In electronics heat is often The enemy. In valve amplifiers there is a tension between this basic rule and the valves themselves which get mighty hot and also the established design methods for amplifiers.
The problem is that heat damage caused by power resistors and valves eventually changes the circuit board material from a good insulator to a partial conductor. This damage is not reversible.
The burns do have to be quite severe mind you. You will usually see inner layers of fibreglass exposed, carbon particles. The only real cure is removal of the effected area. For small areas of damage the effected area can be drilled out but for larger areas a section may need to be cut out.
If you are having trouble with any of the following boogie symptoms then I may be able to help you out as I have spent more than my fair share of time on these metallic monsters.
Mesa Boogie amps are reveered by players for their unique sound. But for us Amp techs they can be a pain. Not only do they use unique to Mesa Boogie components but they also choose to hide circuit board markings so that diagnosis can be tricky they are helpful with schematics but they schematics are not easy to connect with the PCB in the amp as there are no component references.
Special Boogie Symptoms I have come across include:
Intermittent output, or rather occasional fading output. This is a common problem in amps usually caused by an unreliable connection somewhere in the signal chain. Usually such a fault will be either permanent or intermittent and respond to thump on the cabinet. With Boogie it is extra annoying as the intermittent nature is temperature / time related and of course it will let you down when you really need it to be reliable.
Bias light flicker – check the little red or green light on the rear when the output fades. Sometimes the output fading and the light flicker coincide together and sometimes not.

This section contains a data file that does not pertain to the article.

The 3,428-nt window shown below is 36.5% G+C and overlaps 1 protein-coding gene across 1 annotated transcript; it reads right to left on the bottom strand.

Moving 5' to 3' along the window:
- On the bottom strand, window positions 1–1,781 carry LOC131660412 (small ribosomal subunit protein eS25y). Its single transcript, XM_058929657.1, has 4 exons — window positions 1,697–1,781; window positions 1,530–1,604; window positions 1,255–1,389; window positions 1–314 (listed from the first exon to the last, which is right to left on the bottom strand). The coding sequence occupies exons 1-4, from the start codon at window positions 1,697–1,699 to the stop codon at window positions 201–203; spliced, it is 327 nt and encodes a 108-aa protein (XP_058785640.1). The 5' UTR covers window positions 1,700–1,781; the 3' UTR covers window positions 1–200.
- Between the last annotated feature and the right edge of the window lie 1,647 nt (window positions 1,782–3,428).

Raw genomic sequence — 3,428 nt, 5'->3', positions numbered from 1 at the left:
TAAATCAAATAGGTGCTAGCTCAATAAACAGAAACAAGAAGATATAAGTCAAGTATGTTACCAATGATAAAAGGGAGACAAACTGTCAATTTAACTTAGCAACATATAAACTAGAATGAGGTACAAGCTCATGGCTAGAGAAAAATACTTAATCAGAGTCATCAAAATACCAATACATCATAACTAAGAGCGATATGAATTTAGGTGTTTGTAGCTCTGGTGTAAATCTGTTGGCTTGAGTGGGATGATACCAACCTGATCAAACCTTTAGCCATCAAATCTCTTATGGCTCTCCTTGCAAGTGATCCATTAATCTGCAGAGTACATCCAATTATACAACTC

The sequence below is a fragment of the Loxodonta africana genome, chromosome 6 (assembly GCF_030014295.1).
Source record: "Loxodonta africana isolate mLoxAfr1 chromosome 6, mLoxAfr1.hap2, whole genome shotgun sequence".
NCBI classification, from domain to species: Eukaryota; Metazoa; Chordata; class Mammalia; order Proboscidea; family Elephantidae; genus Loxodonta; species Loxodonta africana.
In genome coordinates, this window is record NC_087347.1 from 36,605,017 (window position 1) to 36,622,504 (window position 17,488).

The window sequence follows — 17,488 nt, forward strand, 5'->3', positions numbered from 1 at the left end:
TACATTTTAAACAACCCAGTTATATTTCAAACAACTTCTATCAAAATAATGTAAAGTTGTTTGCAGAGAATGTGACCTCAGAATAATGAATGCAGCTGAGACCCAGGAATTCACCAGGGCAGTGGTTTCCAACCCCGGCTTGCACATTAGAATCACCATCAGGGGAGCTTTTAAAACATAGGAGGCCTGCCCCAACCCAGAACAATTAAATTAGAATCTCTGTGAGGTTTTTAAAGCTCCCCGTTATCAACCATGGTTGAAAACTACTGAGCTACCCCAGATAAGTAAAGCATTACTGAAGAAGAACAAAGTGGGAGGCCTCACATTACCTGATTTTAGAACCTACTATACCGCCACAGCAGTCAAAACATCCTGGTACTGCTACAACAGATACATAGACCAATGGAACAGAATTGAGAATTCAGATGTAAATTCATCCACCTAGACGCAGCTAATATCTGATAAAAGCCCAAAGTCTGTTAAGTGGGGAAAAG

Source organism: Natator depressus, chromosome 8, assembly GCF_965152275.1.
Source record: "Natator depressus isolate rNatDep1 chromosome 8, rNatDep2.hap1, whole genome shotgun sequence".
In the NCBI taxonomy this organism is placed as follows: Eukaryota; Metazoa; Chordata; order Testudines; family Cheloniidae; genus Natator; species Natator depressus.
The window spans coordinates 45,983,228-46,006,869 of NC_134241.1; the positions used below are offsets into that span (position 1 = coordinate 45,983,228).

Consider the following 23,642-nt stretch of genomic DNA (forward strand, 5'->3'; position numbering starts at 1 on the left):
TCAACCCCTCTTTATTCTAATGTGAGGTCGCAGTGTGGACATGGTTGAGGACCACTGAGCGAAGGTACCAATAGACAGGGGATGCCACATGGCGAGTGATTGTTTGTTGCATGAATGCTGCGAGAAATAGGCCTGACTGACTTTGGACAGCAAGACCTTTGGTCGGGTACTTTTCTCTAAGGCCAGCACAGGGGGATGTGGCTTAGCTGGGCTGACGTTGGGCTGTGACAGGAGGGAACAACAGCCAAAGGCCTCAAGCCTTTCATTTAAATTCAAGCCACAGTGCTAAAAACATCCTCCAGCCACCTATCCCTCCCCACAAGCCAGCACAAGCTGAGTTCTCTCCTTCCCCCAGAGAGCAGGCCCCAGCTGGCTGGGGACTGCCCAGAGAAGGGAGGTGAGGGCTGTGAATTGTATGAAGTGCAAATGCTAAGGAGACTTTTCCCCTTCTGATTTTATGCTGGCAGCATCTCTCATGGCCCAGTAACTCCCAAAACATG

Channel switching strangeness including flicker, dim lights, no lights etc. Seems more noticable on footswitch but that actually it is usually the same with the rear switch.
These medium sized combos from Marshall should be very cool. They are packed with features (like multiple voicings, low noise pre-amp, fab speaker) all in a small box.
Unfortunately they are not so cool because they run so hot and they suffer from it. Look at the picture left. What you are looking at is a power valve that has had its label “fried” off it.
The cause of this problem is that the amps were originally biassed to run a little too hot and also the ventillation is limited with heat rising up but with almost nowhere to escape to.
One of the main problems can be the bridge rectifer shown below. This is black square on the right hand side of the picture. These components supply the pre amp heaters with the super quiet DC. Orignally Marshall fixed these directly to the boards and they get up to around 70deg celsius. The problem with this is that the heat so close to the PCB is enough to start melting the solder joints.
Later Marshall realised this and raised them off the board by a few centimetres, the impact was tremendous and reduced the temperature by about 30%. I go a step further and add a little heatsink to them too.
The symptoms of the overheating is faults like cutting out, channel switching problems and general weirdness. Once modified to remove these issues you have one of the most well thought out practical gigging combos out there.